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Artaxerxes's threats would be equally impotent: that, let what would be the consequences, they would never give up their fellow-citizen ; and that they depended on the protection of the gods.

Hippocrates had said in one of his letters, that his services were due entirely to his countrymen. And indeed, the instant he was sent for to Athens, he went thither, and did not once stir out of the city till the plague was quite ceased. He devoted himself entirely to the service of the sick ; and to multiply himself, as it were, he sent several of his disciples into all parts of the country, after having instructed them in what manner to treat their patients. The Athenians were struck with the deepest sense of gratitude for this generous care of Hippocrates. They therefore ordained, by a public decree, that Hippocrates should be initiated in the greater mysteries, in the same manner as Hercules the son of Jupiter; that a crown of gold should be presented him, of the value of a thousand staters, amounting to five hundred pistoles French money; and that the decree by which it was granted him, should be read aloud by a herald in the public games, on the solemn festival of Panathenæa : that the freedom of the city should be given him, and himself be maintained, at the public charge, in the Prytaneum, all his lifetime, in case he thought proper: in fine, that the children of all the people of Cos, whose city had given birth to so great a man, might be maintained and brought up in Athens, in the same manner as if they had been born there.

In the meantime the enemy having märched into Attica; came down towards the coast, and advancing still forward, laid waste the whole country. Pericles still adhering to the maxim he had established, not to expose the safety of the state to the hazard of a battle, would not suffer his troops to sally out of the city; however, before the enemy left the open country, he sailed to Peloponnesus with 100 gallies, in order to hasten their retreat by making so powerful a diversion; and after having made a dreadful havoc (as he had done the first year) he returned into the city. The plague was still there as well as in the fleet, and it spread to those troops that were besieging Potidæa.

The campaign being thus ended, the Athenians, who saw their country depopulated by two great scourges, war and pestilence, began to despond, and to murmur against Pericles ; considering him as the author of all their calamities, ás he had involved them in that fatal war. They then sent a deputation to Lacedæmonia, to obtain, if possible, an accommodation by some means or other, firmly resolved to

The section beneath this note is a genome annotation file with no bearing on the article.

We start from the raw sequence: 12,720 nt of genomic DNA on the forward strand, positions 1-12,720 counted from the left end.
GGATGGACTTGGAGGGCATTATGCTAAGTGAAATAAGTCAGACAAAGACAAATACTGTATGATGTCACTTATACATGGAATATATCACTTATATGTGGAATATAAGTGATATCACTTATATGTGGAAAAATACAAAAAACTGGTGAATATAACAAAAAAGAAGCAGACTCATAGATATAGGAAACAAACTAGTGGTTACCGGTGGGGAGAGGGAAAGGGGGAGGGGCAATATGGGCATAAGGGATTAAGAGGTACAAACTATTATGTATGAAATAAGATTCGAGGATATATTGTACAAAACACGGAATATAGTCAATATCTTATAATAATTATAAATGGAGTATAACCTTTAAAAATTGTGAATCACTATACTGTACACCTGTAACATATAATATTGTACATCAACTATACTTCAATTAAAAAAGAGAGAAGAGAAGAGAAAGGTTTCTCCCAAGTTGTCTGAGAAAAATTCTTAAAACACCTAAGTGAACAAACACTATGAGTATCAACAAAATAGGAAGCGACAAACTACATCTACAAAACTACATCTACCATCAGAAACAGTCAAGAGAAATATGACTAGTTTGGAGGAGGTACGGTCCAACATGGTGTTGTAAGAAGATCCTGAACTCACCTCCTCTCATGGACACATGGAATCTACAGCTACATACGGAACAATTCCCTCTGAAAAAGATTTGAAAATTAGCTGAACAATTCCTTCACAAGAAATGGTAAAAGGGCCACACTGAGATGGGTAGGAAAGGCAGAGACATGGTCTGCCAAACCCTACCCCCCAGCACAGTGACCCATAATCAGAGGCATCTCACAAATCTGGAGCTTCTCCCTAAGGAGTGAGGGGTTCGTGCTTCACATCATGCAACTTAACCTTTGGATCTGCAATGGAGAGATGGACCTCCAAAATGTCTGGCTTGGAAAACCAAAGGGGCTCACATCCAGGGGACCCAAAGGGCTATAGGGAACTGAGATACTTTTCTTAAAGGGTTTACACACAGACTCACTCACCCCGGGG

a The Attic stater was a gold coin weighing two drachms. It is in the oriRinal Xpuowy XINWv.

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make whatever concessions should be demanded of them: however, the ambassadors returned back without being able to obtain any terms. Complaints and murmurs now broke out afresh: and the whole city was in such a trouble and confusion, as seemed to prognosticate the worst of evils. Pericles, in the midst of this universal consternation, could not forbeár assembling the people; and endeavoured to soften, and at the same time to encourage them, by justifying himself. “The reasons, says he, “which “ induced you to undertake this war and which you all ap“proved at that time, are still the same; and are not changed « by the alteration of circumstances, which neither you nor “ myself could foresee. Had it been left to your option, to « make choice of peace or war, the former would éertainly “ have been the more eligible: but as there was no other “ means for preserving your liberty, but by drawing the “ the sword, was it possible for you to hesitate? If we areci« tizens who truly love our country, will our private misfor“ tunes make us neglect the common welfare of the state. Every man feels the evil which afflicts himself, because it is

present ; but no one is sensible of the good which will ré* sult from it, because it is not come. Have you forgotten « the strength and grandeur of your empire? Of the two

parts which form this globe of ours, viz. the land and sea, you have absolute possession of the latter; and no king, nor any other power, is able to oppose your fleets. The question now is, whether you will preserve this glory and this empire, or resign it for ever. Be not therefore grieved be

cause you are deprived of a few country houses and gar« dens, which ought to be considered no otherwise than as “ the frame of the picture, though you would seem to make “ them the picture itself. Consider, that if you do but pre